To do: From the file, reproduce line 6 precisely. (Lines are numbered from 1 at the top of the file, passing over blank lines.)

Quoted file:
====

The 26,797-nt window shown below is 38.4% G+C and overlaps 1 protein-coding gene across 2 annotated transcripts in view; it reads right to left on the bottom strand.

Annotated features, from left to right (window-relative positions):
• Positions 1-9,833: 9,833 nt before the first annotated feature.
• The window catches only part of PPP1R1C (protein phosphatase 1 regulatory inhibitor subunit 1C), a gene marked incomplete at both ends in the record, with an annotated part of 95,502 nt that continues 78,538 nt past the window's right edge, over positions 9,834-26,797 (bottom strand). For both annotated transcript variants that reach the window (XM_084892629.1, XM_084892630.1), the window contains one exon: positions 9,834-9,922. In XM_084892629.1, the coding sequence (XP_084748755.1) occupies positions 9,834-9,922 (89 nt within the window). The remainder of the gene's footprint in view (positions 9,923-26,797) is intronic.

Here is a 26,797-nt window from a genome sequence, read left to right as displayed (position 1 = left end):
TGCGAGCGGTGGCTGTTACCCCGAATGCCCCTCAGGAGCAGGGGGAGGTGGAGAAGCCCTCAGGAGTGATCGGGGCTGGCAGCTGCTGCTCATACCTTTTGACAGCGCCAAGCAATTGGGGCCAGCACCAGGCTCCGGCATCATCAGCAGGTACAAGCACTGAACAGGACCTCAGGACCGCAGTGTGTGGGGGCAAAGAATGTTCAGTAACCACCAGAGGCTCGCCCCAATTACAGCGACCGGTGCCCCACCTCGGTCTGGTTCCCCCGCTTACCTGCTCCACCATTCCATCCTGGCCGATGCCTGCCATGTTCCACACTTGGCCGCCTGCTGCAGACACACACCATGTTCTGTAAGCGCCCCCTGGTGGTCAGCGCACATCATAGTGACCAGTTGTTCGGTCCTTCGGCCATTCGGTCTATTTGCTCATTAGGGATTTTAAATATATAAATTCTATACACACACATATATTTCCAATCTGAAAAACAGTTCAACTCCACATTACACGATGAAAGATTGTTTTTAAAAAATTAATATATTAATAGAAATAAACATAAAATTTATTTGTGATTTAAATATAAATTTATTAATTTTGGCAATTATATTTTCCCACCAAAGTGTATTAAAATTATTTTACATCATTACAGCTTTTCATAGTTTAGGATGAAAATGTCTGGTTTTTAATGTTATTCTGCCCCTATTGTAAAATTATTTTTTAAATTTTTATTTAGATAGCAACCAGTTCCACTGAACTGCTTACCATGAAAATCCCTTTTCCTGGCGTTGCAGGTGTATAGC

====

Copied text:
TGCGAGCGGTGGCTGTTACCCCGAATGCCCCTCAGGAGCAGGGGGAGGTGGAGAAGCCCTCAGGAGTGATCGGGGCTGGCAGCTGCTGCTCATACCTTTTGACAGCGCCAAGCAATTGGGGCCAGCACCAGGCTCCGGCATCATCAGCAGGTACAAGCACTGAACAGGACCTCAGGACCGCAGTGTGTGGGGGCAAAGAATGTTCAGTAACCACCAGAGGCTCGCCCCAATTACAGCGACCGGTGCCCCACCTCGGTCTGGTTCCCCCGCTTACCTGCTCCACCATTCCATCCTGGCCGATGCCTGCCATGTTCCACACTTGGCCGCCTGCTGCAGACACACACCATGTTCTGTAAGCGCCCCCTGGTGGTCAGCGCACATCATAGTGACCAGTTGTTCGGTCCTTCGGCCATTCGGTCTATTTGCTCATTAGGGATTTTAAATATATAAATTCTATACACACACATATATTTCCAATCTGAAAAACAGTTCAACTCCACATTACACGATGAAAGATTGTTTTTAAAAAATTAATATATTAATAGAAATAAACATAAAATTTATTTGTGATTTAAATATAAATTTATTAATTTTGGCAATTATATTTTCCCACCAAAGTGTATTAAAATTATTTTACATCATTACAGCTTTTCATAGTTTAGGATGAAAATGTCTGGTTTTTAATGTTATTCTGCCCCTATTGTAAAATTATTTTTTAAATTTTTATTTAGATAGCAACCAGTTCCACTGAACTGCTTACCATGAAAATCCCTTTTCCTGGCGTTGCAGGTGTATAGC